- Corporate Debt: The Financial Times highlights the hearty appetite for corporate bonds, reflecting investor desire to find better returns than what super-low interest rate government bonds can offer. That’s thinned the spread between Treasury and corporate yields to their narrowest in a decade. Given such a robust appetite for investors to lend, companies have borrowed heavily in the past year or so. As long as interest rates stay low, and the economy stays hot, paying back the loans shouldn’t be a problem. But what if…?
- Fiscal Policy: John Taylor of Stanford University is best known for his “Taylor Rule,” which says the Fed should use a mathematical formula—not its own discretion—to set monetary policy. His latest article, though, expresses an opinion about fiscal policy, specifically regarding the three big government spending packages enacted between March 2020 and March 2021. Writing in Project Syndicate, Taylor defends Milton Friedman’s thesis from the 1950s stating that one-off economic impact payments (better known as stimulus checks) lead to only small increases in consumption. With the three Covid stimulus packages, most Americans received checks ranging from $600 to $1,400 for individuals and from $1,200 to $2,800 for married taxpayers. The hope was that these checks would do what John Maynard Keynes said they would do: Increase spending and thereby boost the economy. Taylor looks at how the latest payments affected personal consumption expenditures, concluding that indeed, their impact was very low like Freidman would have predicted. People, it seemed, saved the money instead. As Taylor concludes his article “Temporary stimulus programs simply do not increase consumption or stimulate the overall economy.”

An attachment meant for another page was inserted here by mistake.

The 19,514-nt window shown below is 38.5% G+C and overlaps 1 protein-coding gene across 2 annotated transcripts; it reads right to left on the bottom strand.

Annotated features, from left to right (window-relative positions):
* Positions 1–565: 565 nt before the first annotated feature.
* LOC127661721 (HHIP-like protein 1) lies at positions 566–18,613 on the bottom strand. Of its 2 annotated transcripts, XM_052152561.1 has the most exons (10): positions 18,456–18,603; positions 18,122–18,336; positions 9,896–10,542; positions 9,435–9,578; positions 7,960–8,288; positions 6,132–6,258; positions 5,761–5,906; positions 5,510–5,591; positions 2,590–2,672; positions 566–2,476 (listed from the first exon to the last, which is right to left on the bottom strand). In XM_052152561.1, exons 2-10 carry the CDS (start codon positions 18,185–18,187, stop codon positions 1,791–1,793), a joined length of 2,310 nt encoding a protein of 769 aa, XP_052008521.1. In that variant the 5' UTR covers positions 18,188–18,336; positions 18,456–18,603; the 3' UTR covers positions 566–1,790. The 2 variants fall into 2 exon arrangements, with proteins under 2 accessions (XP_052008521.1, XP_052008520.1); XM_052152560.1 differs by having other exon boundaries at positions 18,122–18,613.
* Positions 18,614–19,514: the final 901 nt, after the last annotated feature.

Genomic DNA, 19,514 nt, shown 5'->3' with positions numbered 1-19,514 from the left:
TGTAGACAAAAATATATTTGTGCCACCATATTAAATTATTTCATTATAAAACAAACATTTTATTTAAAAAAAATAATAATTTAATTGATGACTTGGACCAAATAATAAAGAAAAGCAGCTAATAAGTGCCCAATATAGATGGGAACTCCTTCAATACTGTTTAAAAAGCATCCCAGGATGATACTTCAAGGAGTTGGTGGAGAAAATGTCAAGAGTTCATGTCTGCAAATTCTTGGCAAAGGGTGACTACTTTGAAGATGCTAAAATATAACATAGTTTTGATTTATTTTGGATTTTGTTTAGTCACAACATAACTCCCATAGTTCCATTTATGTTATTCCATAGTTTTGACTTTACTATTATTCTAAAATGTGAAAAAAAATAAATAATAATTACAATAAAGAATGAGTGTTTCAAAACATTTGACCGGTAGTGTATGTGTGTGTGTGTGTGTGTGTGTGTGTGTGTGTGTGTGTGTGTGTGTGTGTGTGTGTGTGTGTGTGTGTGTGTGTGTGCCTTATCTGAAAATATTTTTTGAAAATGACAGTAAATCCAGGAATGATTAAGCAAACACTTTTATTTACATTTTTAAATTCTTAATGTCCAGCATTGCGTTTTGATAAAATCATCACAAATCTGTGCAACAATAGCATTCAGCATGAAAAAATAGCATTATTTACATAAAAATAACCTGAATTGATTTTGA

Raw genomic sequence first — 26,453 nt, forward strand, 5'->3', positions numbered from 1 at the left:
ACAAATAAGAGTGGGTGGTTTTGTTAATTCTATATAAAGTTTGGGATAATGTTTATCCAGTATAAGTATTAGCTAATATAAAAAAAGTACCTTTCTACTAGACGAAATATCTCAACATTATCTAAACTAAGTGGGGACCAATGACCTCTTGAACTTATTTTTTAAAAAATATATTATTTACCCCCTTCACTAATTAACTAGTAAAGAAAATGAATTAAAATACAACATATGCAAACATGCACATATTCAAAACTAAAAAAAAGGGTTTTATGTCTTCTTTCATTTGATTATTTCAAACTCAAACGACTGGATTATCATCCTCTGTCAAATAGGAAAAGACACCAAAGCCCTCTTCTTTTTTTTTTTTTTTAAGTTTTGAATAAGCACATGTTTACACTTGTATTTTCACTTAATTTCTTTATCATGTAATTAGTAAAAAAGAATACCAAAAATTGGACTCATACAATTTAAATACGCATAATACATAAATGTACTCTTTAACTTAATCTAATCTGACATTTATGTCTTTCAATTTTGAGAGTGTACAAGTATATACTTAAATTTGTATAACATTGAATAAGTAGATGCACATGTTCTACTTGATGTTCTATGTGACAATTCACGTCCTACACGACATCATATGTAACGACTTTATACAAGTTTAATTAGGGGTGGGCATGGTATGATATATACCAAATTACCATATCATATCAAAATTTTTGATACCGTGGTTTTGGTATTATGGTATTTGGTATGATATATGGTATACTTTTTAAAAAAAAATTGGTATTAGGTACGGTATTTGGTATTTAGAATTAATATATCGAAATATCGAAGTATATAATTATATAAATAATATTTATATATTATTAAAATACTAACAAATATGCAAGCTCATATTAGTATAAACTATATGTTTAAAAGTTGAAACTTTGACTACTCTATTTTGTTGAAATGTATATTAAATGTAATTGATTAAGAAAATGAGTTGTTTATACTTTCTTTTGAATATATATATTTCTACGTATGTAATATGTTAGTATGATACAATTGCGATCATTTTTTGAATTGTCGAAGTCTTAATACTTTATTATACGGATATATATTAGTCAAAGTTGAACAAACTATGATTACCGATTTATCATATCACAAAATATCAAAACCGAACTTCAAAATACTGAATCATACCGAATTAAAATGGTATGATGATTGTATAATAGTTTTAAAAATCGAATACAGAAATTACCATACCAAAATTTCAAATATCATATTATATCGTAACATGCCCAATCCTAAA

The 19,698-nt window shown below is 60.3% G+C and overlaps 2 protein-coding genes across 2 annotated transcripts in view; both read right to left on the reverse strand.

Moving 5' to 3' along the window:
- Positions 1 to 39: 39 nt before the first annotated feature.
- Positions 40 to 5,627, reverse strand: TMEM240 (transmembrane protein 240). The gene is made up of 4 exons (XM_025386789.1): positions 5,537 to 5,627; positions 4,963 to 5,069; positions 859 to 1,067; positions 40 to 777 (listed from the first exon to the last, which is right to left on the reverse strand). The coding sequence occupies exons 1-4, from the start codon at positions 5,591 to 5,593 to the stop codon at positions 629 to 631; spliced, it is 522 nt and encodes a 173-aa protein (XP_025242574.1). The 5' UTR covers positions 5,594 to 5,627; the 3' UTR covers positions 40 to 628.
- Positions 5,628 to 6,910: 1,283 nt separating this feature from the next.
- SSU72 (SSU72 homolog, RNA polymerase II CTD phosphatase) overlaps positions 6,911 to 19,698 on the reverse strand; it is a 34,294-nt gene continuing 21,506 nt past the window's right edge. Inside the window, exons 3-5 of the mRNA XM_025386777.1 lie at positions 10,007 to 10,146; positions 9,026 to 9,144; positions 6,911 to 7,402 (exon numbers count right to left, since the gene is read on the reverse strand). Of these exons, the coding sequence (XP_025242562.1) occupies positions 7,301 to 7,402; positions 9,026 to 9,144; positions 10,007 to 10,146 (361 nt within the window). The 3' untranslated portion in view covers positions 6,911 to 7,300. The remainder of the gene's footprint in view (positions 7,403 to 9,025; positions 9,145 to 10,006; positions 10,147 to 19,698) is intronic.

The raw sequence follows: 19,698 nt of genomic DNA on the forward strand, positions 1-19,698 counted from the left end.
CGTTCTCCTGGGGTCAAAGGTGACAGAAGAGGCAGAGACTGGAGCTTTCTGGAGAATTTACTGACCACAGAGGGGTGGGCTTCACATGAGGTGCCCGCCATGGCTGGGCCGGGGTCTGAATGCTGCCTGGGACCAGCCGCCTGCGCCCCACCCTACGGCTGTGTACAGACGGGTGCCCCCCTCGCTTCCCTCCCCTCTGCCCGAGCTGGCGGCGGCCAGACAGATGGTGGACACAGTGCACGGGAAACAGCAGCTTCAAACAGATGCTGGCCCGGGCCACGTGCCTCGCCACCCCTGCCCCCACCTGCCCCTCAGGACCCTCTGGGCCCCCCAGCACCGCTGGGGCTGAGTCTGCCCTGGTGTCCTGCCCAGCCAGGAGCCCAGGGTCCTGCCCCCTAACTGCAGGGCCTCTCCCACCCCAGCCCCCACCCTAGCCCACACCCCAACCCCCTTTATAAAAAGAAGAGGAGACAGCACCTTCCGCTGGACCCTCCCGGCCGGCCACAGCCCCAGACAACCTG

- Fiscal Policy: The Peterson Institute took a closer look at those three rounds of stimulus payments. It found that Americans spent nearly three quarters of the money provided in the first checks, but only 22% of the second checks and 19% of the third checks. The rest of the money was either saved or used to repay debt. Keep in mind that checks sent directly to people weren’t the only form of income support during the Covid crisis. Supplementary unemployment checks were another important measure.
- Antitrust Policy: Should Big Tech have Big Worries? There’s clearly a blowback building on Capitol Hill, never mind President Biden’s appointment of antitrust hawk Lina Khan to chair the FTC. Here’s a passage from a recent House Judiciary Committee report on competition in digital markets: “To put it simply, companies that once were scrappy, underdog startups that challenged the status quo have become the kinds of monopolies we last saw in the era of oil barons and railroad tycoons. Although these firms have delivered clear benefits to society, the dominance of Amazon, Apple, Facebook and Google has come at a price. These firms typically run the marketplace while also competing in it—a position that enables them to write one set of rules for others, while they play by another, or to engage in a form of their own private quasi regulation that is unaccountable to anyone but themselves.” Ouch.